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Discussion Starter · #1 · (Edited)
I have a nano reef... 30G tall tank. I'm keeping only mushroom corals, green star polyps, clove polyps, a torch , maxi-mini anemones (3) a pistol shrimp, red legged hermits crabs, a watchman gobie, a six line wrasse and two clowns are the inhabitants. Aside from the obvious nitrate, nitrite, ammonia, PH, and phosphate test is there anything else I need to test for? I should add I've recently begun using store bought RO water. I see BA has a 25% off sale on API tests...
 

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Checking alkalinity on a regular basis is important. I would skip the API test kits, and buy Salifert for your alk, mg, ca and possibly a Hanna 736 for phospate.
 

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Just a quick questions - is testing for alkalinity to test for pH?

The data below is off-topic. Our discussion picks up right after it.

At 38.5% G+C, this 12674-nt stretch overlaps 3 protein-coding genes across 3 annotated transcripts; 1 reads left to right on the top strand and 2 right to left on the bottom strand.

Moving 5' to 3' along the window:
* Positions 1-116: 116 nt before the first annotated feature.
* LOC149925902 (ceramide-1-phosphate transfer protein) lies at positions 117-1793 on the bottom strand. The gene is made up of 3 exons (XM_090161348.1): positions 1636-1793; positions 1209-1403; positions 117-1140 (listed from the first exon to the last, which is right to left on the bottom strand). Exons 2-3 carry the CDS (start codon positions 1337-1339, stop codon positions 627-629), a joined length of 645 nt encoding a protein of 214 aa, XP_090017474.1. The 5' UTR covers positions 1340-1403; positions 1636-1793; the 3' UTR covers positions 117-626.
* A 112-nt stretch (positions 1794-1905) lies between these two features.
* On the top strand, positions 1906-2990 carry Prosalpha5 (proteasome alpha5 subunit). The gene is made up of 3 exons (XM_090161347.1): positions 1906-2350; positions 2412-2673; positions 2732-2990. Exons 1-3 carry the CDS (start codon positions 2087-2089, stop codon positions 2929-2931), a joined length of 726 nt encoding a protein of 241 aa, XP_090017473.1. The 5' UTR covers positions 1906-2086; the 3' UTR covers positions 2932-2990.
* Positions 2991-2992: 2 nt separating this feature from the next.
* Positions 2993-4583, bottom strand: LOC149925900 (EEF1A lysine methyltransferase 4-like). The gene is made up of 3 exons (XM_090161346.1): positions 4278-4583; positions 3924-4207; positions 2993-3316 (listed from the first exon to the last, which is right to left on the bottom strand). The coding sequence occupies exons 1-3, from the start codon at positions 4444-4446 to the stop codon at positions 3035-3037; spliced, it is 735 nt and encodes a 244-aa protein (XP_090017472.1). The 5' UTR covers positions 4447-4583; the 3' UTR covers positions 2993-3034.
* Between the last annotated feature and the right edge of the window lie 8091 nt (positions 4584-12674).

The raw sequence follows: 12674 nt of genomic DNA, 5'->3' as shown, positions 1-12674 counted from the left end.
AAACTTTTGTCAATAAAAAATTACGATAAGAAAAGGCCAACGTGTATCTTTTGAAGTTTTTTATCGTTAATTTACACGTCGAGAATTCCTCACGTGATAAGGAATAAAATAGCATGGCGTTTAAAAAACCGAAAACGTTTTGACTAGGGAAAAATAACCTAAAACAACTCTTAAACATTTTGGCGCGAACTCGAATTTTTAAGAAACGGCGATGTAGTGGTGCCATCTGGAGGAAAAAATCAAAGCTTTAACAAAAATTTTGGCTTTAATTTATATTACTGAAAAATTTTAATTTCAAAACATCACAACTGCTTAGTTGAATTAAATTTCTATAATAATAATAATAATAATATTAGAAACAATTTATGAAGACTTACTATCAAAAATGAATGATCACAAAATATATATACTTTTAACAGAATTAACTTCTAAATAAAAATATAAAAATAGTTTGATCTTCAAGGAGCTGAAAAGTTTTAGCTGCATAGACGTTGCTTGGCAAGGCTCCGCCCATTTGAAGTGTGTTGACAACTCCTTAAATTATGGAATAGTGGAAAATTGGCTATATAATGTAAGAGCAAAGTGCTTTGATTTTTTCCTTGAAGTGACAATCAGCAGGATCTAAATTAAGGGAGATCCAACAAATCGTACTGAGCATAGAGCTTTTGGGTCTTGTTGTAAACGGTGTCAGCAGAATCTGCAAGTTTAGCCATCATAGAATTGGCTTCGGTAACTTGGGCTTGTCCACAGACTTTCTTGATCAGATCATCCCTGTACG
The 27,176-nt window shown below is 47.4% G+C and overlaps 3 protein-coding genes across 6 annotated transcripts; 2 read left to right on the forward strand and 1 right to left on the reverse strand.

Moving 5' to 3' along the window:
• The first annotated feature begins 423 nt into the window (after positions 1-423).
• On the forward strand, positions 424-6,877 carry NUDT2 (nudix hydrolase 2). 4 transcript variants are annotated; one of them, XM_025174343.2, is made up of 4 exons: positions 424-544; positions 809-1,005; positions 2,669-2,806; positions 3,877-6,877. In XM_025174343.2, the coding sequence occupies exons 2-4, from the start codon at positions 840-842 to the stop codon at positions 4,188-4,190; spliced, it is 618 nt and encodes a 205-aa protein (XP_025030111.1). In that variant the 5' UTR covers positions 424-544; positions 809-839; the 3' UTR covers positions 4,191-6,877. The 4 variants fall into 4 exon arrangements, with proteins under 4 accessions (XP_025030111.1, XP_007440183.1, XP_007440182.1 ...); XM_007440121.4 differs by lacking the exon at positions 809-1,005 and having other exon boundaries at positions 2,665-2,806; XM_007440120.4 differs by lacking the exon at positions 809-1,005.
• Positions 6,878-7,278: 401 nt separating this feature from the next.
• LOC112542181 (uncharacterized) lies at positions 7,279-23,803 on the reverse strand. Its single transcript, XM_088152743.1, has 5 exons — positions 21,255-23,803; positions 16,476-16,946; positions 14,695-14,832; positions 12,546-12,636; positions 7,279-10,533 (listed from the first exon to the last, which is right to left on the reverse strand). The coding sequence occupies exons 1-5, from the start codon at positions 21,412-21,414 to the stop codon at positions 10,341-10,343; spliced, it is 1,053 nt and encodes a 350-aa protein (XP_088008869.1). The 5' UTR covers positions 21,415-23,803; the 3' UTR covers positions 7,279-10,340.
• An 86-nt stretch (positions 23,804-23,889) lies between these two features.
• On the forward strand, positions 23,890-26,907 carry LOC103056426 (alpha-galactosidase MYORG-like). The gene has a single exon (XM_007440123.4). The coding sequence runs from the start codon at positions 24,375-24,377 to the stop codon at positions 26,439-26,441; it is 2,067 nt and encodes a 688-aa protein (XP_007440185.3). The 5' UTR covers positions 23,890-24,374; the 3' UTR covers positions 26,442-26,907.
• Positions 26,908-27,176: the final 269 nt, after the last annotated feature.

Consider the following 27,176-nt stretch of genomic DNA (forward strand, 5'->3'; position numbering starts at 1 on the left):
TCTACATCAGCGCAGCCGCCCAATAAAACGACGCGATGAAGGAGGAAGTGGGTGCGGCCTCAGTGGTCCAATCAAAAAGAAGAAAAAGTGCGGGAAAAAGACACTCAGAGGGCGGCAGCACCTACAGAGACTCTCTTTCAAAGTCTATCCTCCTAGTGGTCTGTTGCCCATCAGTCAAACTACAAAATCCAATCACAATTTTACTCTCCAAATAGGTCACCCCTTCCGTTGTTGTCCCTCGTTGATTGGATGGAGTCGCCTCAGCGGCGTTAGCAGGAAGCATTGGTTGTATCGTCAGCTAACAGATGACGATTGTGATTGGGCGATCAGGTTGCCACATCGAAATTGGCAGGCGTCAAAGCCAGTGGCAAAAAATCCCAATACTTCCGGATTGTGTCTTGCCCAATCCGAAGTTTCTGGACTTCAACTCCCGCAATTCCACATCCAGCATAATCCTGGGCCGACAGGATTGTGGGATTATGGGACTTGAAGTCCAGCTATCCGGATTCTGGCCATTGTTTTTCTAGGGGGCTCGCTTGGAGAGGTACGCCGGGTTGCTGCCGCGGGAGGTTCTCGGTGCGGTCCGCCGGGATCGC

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They are related, but separate. Generally speaking, if you raise your alkalinity, you also raise PH. I never test for PH. I figure if your alk, mg and ca are in line, your PH will follow, the exception being, if you somehow introduce CO2 into your system, it will lower alkalinity.
 

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Discussion Starter · #6 ·
Thanks everyone for your replies. I'll look for the alkalinity test this weekend. I dose with Iodine and Kent PhytoPhlex... Now that I'm transitioning to RO water do I need to dose with anything else?
 

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Offishul GTAA Lolcat
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Thanks everyone for your replies. I'll look for the alkalinity test this weekend. I dose with Iodine and Kent PhytoPhlex... Now that I'm transitioning to RO water do I need to dose with anything else?
No. RO water just has less stuff that will bung up your water parameters. What kind of salt are you using?